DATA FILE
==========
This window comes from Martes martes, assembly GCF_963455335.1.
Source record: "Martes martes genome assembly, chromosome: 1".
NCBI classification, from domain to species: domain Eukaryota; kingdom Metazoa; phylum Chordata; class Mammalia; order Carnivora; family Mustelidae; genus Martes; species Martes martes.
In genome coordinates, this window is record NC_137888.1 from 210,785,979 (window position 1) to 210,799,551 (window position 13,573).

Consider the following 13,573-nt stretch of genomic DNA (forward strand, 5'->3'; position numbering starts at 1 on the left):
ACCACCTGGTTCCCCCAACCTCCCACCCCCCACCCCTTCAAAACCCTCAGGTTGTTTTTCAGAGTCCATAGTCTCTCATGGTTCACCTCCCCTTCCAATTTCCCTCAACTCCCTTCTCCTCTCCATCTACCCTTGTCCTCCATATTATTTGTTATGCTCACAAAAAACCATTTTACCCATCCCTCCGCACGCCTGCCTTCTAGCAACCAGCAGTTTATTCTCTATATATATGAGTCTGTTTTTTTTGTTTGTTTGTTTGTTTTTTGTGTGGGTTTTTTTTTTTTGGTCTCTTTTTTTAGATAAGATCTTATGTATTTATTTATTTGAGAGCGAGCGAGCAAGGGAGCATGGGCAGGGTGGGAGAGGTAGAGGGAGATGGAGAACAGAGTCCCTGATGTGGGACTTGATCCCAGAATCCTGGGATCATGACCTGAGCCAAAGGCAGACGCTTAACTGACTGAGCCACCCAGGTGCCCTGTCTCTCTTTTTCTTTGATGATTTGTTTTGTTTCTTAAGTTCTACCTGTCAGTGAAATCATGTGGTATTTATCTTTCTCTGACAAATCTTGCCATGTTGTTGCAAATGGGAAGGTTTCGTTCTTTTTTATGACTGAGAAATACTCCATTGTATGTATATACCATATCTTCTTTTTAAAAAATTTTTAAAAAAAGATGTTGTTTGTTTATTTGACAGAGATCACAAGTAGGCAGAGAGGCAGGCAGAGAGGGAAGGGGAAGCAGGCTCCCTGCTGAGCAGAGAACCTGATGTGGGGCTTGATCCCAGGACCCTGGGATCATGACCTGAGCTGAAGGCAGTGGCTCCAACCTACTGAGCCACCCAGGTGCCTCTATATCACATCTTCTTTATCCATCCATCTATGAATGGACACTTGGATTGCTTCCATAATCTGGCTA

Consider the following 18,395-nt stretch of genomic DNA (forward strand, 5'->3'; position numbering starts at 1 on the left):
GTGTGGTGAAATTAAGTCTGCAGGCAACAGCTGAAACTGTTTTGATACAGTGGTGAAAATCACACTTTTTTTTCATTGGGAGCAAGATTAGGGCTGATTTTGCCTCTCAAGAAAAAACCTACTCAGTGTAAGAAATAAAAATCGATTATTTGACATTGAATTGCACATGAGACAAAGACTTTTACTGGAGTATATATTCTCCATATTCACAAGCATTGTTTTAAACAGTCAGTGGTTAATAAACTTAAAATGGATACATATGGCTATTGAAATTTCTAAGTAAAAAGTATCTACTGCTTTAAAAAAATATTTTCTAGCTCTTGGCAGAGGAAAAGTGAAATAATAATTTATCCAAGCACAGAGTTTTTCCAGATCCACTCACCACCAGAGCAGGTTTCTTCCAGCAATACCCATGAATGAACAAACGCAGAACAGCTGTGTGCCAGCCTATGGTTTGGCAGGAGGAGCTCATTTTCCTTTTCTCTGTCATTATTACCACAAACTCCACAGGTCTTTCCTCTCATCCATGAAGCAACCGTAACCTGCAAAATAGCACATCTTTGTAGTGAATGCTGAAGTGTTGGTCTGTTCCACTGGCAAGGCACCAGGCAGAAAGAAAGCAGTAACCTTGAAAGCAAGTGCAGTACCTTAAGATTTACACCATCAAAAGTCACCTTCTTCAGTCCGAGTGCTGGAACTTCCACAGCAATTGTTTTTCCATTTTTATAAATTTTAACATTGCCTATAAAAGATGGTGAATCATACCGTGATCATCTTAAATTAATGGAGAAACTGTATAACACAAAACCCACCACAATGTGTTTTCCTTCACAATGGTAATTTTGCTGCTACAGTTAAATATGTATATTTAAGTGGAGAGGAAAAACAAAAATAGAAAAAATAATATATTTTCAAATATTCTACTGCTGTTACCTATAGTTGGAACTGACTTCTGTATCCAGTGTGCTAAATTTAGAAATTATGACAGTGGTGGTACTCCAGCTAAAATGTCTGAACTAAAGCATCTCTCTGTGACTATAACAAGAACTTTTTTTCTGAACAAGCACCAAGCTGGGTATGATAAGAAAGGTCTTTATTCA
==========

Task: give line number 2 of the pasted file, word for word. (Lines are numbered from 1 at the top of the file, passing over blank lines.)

Source record: "Martes martes genome assembly, chromosome: 1".